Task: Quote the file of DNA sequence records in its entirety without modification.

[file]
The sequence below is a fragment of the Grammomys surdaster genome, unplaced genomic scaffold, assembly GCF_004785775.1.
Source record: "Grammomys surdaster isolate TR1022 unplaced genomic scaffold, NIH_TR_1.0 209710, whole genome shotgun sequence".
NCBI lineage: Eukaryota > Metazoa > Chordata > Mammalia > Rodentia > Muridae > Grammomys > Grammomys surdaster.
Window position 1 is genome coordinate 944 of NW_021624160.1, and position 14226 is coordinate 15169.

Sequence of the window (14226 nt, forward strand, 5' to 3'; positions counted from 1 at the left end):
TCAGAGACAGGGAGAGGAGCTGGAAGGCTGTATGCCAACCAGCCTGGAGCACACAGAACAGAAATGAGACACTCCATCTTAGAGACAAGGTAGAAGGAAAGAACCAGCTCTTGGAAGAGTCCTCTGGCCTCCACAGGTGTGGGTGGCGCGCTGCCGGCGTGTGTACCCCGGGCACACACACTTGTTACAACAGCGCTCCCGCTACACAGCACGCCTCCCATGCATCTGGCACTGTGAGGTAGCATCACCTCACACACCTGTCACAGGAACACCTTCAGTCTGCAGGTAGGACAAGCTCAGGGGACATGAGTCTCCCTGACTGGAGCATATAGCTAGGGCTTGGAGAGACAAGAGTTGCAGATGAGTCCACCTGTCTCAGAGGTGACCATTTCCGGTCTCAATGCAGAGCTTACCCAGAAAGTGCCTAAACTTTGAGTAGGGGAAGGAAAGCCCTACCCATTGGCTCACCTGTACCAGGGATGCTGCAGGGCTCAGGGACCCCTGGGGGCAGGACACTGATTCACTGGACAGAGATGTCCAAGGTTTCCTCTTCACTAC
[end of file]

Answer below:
The sequence below is a fragment of the Grammomys surdaster genome, unplaced genomic scaffold, assembly GCF_004785775.1.
Source record: "Grammomys surdaster isolate TR1022 unplaced genomic scaffold, NIH_TR_1.0 209710, whole genome shotgun sequence".
NCBI lineage: Eukaryota > Metazoa > Chordata > Mammalia > Rodentia > Muridae > Grammomys > Grammomys surdaster.
Window position 1 is genome coordinate 944 of NW_021624160.1, and position 14226 is coordinate 15169.

Sequence of the window (14226 nt, forward strand, 5' to 3'; positions counted from 1 at the left end):
TCAGAGACAGGGAGAGGAGCTGGAAGGCTGTATGCCAACCAGCCTGGAGCACACAGAACAGAAATGAGACACTCCATCTTAGAGACAAGGTAGAAGGAAAGAACCAGCTCTTGGAAGAGTCCTCTGGCCTCCACAGGTGTGGGTGGCGCGCTGCCGGCGTGTGTACCCCGGGCACACACACTTGTTACAACAGCGCTCCCGCTACACAGCACGCCTCCCATGCATCTGGCACTGTGAGGTAGCATCACCTCACACACCTGTCACAGGAACACCTTCAGTCTGCAGGTAGGACAAGCTCAGGGGACATGAGTCTCCCTGACTGGAGCATATAGCTAGGGCTTGGAGAGACAAGAGTTGCAGATGAGTCCACCTGTCTCAGAGGTGACCATTTCCGGTCTCAATGCAGAGCTTACCCAGAAAGTGCCTAAACTTTGAGTAGGGGAAGGAAAGCCCTACCCATTGGCTCACCTGTACCAGGGATGCTGCAGGGCTCAGGGACCCCTGGGGGCAGGACACTGATTCACTGGACAGAGATGTCCAAGGTTTCCTCTTCACTAC